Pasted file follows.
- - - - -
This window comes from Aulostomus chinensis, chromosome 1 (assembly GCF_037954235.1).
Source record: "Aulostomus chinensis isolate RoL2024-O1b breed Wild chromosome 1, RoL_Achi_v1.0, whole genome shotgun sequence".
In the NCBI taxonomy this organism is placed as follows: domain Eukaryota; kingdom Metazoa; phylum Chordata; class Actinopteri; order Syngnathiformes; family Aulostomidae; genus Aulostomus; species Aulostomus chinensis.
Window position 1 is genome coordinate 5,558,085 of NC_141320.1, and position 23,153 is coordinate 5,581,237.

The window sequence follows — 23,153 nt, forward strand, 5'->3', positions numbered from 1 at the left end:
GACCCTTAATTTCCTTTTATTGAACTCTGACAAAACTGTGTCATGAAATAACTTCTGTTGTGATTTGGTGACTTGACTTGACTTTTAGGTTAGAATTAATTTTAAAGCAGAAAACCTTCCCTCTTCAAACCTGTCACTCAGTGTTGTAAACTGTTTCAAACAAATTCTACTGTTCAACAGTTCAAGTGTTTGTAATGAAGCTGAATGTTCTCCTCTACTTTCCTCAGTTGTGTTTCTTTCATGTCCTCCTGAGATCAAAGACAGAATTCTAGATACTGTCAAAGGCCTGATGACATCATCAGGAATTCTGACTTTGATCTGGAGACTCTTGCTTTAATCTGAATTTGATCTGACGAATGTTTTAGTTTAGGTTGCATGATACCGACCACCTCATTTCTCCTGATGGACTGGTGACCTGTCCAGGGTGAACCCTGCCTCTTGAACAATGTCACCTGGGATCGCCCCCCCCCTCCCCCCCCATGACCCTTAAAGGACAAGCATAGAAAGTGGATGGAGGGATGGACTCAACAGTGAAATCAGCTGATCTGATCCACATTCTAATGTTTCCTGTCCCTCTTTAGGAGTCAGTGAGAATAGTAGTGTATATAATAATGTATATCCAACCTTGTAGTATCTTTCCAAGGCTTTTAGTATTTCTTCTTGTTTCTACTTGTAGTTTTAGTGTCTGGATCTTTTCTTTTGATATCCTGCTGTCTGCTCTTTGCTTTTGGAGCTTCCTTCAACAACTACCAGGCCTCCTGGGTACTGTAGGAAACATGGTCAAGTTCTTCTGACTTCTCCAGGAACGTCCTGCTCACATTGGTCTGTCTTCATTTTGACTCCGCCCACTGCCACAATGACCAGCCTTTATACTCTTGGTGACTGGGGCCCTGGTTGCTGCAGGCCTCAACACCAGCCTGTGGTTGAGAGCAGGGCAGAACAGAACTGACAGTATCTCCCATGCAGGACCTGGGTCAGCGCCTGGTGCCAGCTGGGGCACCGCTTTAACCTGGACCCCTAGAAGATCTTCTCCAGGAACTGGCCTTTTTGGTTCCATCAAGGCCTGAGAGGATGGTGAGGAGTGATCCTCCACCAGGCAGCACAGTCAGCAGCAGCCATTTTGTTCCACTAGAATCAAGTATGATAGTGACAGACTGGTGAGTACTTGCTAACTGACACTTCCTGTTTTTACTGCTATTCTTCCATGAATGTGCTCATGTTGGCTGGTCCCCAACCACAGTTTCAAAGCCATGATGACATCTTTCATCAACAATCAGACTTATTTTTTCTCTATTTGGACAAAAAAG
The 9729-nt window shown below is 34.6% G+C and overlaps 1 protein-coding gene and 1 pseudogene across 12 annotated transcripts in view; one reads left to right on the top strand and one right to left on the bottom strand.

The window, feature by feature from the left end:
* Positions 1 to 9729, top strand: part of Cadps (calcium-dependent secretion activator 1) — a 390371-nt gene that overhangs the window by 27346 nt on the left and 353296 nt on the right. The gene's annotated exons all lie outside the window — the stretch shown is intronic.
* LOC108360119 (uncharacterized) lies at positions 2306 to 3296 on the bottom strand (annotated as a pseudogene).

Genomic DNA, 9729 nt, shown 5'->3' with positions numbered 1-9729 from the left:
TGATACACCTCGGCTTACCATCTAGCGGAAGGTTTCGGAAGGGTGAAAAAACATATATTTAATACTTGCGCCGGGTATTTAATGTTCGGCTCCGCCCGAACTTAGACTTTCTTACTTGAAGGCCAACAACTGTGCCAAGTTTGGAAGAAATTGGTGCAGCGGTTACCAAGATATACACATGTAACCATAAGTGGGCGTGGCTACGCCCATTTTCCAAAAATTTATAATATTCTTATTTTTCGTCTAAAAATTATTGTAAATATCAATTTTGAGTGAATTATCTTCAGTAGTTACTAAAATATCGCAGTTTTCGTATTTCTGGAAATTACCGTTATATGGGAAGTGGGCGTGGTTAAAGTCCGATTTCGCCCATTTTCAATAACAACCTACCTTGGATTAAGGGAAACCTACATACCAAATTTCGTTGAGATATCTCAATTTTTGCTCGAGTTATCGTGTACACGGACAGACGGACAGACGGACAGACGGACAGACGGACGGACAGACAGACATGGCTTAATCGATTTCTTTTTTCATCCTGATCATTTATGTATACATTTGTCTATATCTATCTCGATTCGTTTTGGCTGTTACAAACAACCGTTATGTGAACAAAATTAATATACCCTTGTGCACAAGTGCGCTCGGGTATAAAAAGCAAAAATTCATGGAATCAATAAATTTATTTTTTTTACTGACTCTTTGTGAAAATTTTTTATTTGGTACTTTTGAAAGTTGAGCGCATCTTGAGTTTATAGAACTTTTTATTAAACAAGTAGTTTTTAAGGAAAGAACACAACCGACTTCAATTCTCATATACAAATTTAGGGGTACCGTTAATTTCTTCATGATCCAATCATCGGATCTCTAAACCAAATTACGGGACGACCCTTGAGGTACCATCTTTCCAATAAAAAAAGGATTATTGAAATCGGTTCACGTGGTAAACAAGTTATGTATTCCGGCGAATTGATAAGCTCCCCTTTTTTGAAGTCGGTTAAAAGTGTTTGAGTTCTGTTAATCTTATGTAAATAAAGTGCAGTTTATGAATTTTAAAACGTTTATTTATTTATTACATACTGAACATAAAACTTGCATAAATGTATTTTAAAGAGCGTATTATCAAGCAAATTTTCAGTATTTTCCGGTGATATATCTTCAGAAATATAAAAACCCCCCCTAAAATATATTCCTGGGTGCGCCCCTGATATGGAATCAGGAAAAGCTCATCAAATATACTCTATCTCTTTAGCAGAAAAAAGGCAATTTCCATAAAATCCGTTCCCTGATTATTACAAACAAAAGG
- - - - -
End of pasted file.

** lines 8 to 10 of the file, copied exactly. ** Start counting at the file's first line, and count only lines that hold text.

The window, feature by feature from the left end:
* Positions 1 to 9729, top strand: part of Cadps (calcium-dependent secretion activator 1) — a 390371-nt gene that overhangs the window by 27346 nt on the left and 353296 nt on the right. The gene's annotated exons all lie outside the window — the stretch shown is intronic.
* LOC108360119 (uncharacterized) lies at positions 2306 to 3296 on the bottom strand (annotated as a pseudogene).